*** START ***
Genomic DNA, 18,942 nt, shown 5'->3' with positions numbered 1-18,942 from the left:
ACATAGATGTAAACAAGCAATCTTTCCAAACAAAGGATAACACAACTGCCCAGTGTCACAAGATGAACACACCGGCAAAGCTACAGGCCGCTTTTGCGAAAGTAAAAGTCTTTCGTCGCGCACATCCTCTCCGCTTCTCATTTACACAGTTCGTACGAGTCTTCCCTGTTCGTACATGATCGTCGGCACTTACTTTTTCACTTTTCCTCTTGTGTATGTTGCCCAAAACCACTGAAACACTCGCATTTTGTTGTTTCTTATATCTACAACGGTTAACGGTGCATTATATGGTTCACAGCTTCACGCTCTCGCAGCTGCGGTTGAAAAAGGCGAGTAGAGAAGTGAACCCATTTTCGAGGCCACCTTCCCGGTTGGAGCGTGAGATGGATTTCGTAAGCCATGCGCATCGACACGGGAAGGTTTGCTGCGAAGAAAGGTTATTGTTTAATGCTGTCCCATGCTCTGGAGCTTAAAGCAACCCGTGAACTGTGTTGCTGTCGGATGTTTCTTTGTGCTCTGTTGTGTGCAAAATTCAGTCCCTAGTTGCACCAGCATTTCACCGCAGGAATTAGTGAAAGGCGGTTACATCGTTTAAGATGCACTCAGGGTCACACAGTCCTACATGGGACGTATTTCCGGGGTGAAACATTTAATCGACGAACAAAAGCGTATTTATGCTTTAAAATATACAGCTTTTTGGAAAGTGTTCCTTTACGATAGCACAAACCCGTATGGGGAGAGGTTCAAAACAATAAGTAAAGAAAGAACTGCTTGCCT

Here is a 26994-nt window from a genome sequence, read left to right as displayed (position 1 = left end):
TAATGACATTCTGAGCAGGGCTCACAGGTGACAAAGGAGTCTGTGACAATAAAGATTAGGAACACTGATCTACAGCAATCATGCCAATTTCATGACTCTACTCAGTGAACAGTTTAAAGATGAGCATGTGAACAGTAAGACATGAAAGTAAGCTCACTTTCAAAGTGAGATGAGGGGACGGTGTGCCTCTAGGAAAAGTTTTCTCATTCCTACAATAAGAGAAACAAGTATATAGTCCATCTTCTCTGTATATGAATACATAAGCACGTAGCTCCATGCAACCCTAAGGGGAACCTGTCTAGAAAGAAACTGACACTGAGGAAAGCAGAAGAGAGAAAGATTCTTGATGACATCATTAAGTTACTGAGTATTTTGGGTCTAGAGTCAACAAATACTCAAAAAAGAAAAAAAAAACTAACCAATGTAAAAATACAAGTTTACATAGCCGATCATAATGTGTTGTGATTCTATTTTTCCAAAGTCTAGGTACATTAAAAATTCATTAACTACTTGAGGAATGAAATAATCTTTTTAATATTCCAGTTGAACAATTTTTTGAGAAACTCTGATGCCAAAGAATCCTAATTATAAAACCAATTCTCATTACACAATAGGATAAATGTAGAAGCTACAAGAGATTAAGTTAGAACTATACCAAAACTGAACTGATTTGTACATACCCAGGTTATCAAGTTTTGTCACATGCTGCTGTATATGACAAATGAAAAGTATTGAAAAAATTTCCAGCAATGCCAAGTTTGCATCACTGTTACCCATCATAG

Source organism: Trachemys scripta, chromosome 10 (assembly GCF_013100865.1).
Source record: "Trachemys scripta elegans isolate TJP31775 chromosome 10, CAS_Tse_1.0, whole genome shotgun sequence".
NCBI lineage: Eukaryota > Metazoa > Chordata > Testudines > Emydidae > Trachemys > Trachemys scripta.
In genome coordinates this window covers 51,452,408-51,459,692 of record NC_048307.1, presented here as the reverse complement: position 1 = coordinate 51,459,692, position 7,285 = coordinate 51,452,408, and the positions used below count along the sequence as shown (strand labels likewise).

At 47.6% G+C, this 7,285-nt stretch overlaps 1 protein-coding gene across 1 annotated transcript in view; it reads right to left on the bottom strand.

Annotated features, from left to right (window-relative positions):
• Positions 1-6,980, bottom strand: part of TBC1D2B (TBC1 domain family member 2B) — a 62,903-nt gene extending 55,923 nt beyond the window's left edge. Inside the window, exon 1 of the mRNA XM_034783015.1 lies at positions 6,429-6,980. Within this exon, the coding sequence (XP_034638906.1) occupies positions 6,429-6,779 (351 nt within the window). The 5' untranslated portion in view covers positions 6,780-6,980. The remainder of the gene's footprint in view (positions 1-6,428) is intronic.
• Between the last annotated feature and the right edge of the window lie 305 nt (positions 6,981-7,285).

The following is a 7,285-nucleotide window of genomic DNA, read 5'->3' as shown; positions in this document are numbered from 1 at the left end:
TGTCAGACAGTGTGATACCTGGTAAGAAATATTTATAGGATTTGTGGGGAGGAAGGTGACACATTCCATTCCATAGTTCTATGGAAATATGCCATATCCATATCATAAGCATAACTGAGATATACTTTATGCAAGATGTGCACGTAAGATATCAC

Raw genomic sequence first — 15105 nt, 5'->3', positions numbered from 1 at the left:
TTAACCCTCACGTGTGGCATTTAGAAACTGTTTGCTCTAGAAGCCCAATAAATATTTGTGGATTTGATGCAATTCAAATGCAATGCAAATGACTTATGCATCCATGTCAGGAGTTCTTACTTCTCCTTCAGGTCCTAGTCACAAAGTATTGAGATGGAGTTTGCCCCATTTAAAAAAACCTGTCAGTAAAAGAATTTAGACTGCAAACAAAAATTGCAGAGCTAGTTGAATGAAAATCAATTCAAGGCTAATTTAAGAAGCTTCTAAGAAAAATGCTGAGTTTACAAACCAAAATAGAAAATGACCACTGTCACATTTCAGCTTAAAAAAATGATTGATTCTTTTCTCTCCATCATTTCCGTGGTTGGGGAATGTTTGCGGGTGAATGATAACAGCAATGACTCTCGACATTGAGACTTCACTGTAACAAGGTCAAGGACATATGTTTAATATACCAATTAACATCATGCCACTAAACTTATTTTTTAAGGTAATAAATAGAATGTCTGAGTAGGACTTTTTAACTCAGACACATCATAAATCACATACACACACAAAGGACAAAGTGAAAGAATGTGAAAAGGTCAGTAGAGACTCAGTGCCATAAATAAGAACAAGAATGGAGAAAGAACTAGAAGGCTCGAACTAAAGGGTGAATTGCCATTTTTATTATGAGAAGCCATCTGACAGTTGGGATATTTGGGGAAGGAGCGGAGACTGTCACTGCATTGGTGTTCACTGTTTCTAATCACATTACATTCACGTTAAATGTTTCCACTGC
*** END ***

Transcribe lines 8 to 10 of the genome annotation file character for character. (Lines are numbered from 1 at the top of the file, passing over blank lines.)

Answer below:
In genome coordinates this window covers 51,452,408-51,459,692 of record NC_048307.1, presented here as the reverse complement: position 1 = coordinate 51,459,692, position 7,285 = coordinate 51,452,408, and the positions used below count along the sequence as shown (strand labels likewise).

At 47.6% G+C, this 7,285-nt stretch overlaps 1 protein-coding gene across 1 annotated transcript in view; it reads right to left on the bottom strand.

Annotated features, from left to right (window-relative positions):